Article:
The Finzi-Continis at 50

The Finzi-Continis at 50 2020 marks the 50th anniversary of Vittorio De Sica’s “The Garden of the Finzi-Continis.” It’s the tale of an elite Jewish family sequestered behind the walls of their Ferrara estate, ignoring the cascade of Jewish restrictions in Mussolini’s Italy until too late. Back in 1972, the film changed my life. Now I’m reliving it.

When I saw the film with my parents at the New Rochelle art film theater on Main Street, I identified with the protagonists, the aristocratic Finzi-Continis, at play on their tennis court, in their gated garden. When they, too, get deported along with the poorer Jews, I thought, “if I’m ever going to be taken away for being Jewish, I want to know what Jewish is.” So I moved to Israel. And it changed my life.

Approaching an old love after almost 50 years is fraught. What if that love—De Sica’s Oscar-winning film—has faded, become unbearably dated? What if my bold decision to head for Israel right after the Munich massacre of the Israeli Olympic team now seems naïve? It never occurred to me to study Yiddish, my ancestral language, even though my family hasn’t been in Israel for at least a thousand years.

In fact, viewing the film on my computer, most seems unfamiliar. But the beautiful scenes are still beautiful—all those young blonde Christians at play in their elegant tennis whites on the Finzi-Contini tennis court, riding in on their bicycles when the young Finzi-Continis have been barred from the Ferrara tennis club. And the young Finzi-Continis are equally blonde and beautiful—the elegant Micòl and the frail Alberto. Not a Jewish stereotype in sight. The garden, a huge estate in the center of town, is ravishing, flowers seemingly forever in bloom—a Garden of Eden. When the beautiful young Alberto dies of an unspecified disease, his burial in a Jewish cemetery is almost a shock. Since I was visiting my parents for Passover, I was probably struck by the contrast of the joyful singing at another family’s seder followed by the apparently sederless Finzi-Continis formally wishing a visitor a happy Passover.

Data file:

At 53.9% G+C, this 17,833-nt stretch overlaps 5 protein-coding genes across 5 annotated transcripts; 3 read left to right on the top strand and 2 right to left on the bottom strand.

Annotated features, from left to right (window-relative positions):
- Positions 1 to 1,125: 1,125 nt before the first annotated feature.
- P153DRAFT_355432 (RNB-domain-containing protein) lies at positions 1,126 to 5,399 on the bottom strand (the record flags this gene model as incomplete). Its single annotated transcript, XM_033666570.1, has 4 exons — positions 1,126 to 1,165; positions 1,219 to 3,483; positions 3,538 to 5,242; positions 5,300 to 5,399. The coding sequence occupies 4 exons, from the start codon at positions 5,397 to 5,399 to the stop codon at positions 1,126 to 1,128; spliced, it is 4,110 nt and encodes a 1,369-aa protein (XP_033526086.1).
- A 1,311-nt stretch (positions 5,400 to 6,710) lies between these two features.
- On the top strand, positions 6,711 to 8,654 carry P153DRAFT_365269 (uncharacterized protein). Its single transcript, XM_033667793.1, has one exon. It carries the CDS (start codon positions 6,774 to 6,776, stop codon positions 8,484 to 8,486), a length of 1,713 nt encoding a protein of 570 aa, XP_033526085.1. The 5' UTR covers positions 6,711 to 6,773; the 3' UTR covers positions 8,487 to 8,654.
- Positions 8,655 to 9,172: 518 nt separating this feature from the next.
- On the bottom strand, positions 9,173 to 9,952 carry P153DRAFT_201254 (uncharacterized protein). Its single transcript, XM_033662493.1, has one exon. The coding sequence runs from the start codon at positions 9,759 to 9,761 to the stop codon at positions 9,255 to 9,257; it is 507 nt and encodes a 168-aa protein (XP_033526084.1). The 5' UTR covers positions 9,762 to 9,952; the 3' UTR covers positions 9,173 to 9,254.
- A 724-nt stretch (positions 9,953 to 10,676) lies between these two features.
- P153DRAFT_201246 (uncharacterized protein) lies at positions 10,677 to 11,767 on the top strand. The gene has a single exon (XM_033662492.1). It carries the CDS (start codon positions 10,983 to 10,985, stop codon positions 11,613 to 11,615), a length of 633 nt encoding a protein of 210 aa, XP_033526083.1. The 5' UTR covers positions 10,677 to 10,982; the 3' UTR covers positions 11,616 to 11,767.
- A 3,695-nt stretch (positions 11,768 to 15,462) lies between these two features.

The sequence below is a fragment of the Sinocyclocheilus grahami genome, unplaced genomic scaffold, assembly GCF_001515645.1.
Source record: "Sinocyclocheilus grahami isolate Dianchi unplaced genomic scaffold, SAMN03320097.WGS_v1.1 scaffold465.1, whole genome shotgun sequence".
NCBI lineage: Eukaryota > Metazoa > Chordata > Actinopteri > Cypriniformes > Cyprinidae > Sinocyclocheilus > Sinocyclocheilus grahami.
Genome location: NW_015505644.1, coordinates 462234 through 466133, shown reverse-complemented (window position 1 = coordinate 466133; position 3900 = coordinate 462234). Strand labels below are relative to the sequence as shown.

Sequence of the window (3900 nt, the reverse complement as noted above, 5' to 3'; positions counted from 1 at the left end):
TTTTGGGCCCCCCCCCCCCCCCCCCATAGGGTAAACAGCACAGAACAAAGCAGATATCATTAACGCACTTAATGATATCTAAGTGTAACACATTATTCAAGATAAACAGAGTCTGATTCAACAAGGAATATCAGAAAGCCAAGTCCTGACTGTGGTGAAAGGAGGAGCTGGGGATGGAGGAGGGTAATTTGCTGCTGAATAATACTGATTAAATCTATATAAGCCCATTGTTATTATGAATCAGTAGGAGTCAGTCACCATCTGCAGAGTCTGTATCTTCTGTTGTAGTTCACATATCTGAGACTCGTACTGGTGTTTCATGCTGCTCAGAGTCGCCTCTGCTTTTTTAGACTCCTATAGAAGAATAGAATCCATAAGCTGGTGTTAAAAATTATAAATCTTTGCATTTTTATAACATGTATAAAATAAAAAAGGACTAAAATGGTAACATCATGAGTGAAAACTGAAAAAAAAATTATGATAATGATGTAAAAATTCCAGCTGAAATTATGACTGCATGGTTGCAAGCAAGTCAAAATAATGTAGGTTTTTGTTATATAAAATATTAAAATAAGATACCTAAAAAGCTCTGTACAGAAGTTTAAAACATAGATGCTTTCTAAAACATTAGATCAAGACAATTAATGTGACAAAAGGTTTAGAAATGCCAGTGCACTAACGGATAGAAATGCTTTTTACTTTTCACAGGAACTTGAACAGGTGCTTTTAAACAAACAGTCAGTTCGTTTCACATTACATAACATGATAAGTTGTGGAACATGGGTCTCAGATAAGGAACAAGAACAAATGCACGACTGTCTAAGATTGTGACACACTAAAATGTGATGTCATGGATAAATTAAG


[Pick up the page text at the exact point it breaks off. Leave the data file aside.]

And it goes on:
What I remember are the final scenes—three generations of Finzi- Continis taken away by Fascists in business suits. Their servants, presumably illegally employed Christians, look on silently. Unlike the other Jews rounded up for deportation, they’re not even prepared with little suitcases. The beautiful Micòl remains aristocratic to the end—correcting the fascist mispronouncing her name. And the film’s final wrenching music— when I first saw it, I’m sure I couldn’t have identified it as El Maleh Rahamim, the Jewish prayer for the dead.

When the film moved me back then, I quit my U.S. job and spent a year in Israel.

AMY STONE, “Return to the Garden of the Finzi-Continis,” on the Lilith Blog.